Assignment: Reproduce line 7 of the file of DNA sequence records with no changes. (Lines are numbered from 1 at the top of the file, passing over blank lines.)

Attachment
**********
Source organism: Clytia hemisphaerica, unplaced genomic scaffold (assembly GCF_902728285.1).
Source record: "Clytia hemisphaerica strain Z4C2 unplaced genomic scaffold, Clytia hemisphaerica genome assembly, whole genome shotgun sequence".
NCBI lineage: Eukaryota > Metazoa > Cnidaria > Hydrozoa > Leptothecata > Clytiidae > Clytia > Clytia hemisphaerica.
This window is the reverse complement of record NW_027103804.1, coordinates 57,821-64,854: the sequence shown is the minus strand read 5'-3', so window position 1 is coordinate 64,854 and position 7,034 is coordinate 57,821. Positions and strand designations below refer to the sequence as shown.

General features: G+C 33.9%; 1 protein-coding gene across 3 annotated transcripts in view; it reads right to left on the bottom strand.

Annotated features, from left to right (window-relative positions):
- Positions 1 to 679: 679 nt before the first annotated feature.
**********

- Positions 1 to 679: 679 nt before the first annotated feature.